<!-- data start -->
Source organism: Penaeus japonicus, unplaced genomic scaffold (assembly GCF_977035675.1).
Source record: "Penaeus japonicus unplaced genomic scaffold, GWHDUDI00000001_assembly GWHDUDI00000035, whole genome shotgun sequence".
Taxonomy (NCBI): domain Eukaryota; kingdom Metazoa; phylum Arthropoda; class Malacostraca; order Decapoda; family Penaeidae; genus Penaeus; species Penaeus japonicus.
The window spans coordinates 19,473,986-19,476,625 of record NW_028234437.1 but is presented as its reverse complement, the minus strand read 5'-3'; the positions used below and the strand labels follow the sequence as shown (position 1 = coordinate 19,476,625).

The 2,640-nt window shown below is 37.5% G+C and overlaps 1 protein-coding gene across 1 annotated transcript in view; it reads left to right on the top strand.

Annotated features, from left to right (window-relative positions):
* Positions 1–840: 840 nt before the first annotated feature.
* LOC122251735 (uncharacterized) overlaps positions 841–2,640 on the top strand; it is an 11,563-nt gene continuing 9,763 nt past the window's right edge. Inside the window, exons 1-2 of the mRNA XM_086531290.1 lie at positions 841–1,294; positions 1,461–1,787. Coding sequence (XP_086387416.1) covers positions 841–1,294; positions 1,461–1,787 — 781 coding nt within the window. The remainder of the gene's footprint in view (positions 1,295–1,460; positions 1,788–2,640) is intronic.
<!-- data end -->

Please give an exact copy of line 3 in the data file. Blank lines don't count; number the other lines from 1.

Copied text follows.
Taxonomy (NCBI): domain Eukaryota; kingdom Metazoa; phylum Arthropoda; class Malacostraca; order Decapoda; family Penaeidae; genus Penaeus; species Penaeus japonicus.